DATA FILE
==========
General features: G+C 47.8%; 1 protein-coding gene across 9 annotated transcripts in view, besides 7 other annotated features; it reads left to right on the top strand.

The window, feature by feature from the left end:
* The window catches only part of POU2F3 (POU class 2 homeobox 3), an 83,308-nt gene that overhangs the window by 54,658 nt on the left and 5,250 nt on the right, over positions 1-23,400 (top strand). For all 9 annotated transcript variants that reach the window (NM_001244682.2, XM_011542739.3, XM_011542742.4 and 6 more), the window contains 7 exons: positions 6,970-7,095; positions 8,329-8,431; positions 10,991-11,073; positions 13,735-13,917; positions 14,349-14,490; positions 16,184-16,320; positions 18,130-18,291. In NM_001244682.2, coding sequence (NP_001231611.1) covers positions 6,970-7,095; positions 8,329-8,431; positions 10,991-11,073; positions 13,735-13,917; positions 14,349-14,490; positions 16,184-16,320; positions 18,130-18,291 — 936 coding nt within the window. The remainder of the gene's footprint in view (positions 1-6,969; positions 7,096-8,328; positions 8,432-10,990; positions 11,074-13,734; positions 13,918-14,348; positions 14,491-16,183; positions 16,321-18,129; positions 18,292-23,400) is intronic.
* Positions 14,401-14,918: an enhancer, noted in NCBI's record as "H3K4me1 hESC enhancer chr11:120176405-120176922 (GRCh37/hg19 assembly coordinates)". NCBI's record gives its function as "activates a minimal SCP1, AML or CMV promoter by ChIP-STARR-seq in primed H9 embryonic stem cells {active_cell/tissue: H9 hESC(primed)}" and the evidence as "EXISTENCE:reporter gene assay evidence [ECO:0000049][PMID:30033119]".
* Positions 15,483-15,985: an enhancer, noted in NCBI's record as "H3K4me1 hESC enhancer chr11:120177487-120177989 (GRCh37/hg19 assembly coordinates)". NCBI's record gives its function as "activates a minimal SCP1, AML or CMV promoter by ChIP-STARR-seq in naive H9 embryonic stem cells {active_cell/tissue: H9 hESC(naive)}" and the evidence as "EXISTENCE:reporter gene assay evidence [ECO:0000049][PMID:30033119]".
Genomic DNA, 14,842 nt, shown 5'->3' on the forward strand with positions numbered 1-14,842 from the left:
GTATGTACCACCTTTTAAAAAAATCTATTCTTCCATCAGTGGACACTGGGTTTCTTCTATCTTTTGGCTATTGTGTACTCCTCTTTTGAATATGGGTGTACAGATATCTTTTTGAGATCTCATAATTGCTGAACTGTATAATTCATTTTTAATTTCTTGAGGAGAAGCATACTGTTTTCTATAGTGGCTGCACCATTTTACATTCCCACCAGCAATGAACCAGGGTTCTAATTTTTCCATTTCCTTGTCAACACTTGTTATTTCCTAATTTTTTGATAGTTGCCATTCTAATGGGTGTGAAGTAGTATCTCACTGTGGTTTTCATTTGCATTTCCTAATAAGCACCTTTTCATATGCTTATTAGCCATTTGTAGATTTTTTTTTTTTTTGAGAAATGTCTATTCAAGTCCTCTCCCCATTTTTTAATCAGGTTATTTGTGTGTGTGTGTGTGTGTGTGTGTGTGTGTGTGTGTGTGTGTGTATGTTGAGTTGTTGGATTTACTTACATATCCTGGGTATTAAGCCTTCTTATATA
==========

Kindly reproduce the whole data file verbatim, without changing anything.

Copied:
General features: G+C 47.8%; 1 protein-coding gene across 9 annotated transcripts in view, besides 7 other annotated features; it reads left to right on the top strand.

The window, feature by feature from the left end:
* The window catches only part of POU2F3 (POU class 2 homeobox 3), an 83,308-nt gene that overhangs the window by 54,658 nt on the left and 5,250 nt on the right, over positions 1-23,400 (top strand). For all 9 annotated transcript variants that reach the window (NM_001244682.2, XM_011542739.3, XM_011542742.4 and 6 more), the window contains 7 exons: positions 6,970-7,095; positions 8,329-8,431; positions 10,991-11,073; positions 13,735-13,917; positions 14,349-14,490; positions 16,184-16,320; positions 18,130-18,291. In NM_001244682.2, coding sequence (NP_001231611.1) covers positions 6,970-7,095; positions 8,329-8,431; positions 10,991-11,073; positions 13,735-13,917; positions 14,349-14,490; positions 16,184-16,320; positions 18,130-18,291 — 936 coding nt within the window. The remainder of the gene's footprint in view (positions 1-6,969; positions 7,096-8,328; positions 8,432-10,990; positions 11,074-13,734; positions 13,918-14,348; positions 14,491-16,183; positions 16,321-18,129; positions 18,292-23,400) is intronic.
* Positions 14,401-14,918: an enhancer, noted in NCBI's record as "H3K4me1 hESC enhancer chr11:120176405-120176922 (GRCh37/hg19 assembly coordinates)". NCBI's record gives its function as "activates a minimal SCP1, AML or CMV promoter by ChIP-STARR-seq in primed H9 embryonic stem cells {active_cell/tissue: H9 hESC(primed)}" and the evidence as "EXISTENCE:reporter gene assay evidence [ECO:0000049][PMID:30033119]".
* Positions 15,483-15,985: an enhancer, noted in NCBI's record as "H3K4me1 hESC enhancer chr11:120177487-120177989 (GRCh37/hg19 assembly coordinates)". NCBI's record gives its function as "activates a minimal SCP1, AML or CMV promoter by ChIP-STARR-seq in naive H9 embryonic stem cells {active_cell/tissue: H9 hESC(naive)}" and the evidence as "EXISTENCE:reporter gene assay evidence [ECO:0000049][PMID:30033119]".
Genomic DNA, 14,842 nt, shown 5'->3' on the forward strand with positions numbered 1-14,842 from the left:
GTATGTACCACCTTTTAAAAAAATCTATTCTTCCATCAGTGGACACTGGGTTTCTTCTATCTTTTGGCTATTGTGTACTCCTCTTTTGAATATGGGTGTACAGATATCTTTTTGAGATCTCATAATTGCTGAACTGTATAATTCATTTTTAATTTCTTGAGGAGAAGCATACTGTTTTCTATAGTGGCTGCACCATTTTACATTCCCACCAGCAATGAACCAGGGTTCTAATTTTTCCATTTCCTTGTCAACACTTGTTATTTCCTAATTTTTTGATAGTTGCCATTCTAATGGGTGTGAAGTAGTATCTCACTGTGGTTTTCATTTGCATTTCCTAATAAGCACCTTTTCATATGCTTATTAGCCATTTGTAGATTTTTTTTTTTTTTGAGAAATGTCTATTCAAGTCCTCTCCCCATTTTTTAATCAGGTTATTTGTGTGTGTGTGTGTGTGTGTGTGTGTGTGTGTGTGTGTGTGTGTATGTTGAGTTGTTGGATTTACTTACATATCCTGGGTATTAAGCCTTCTTATATA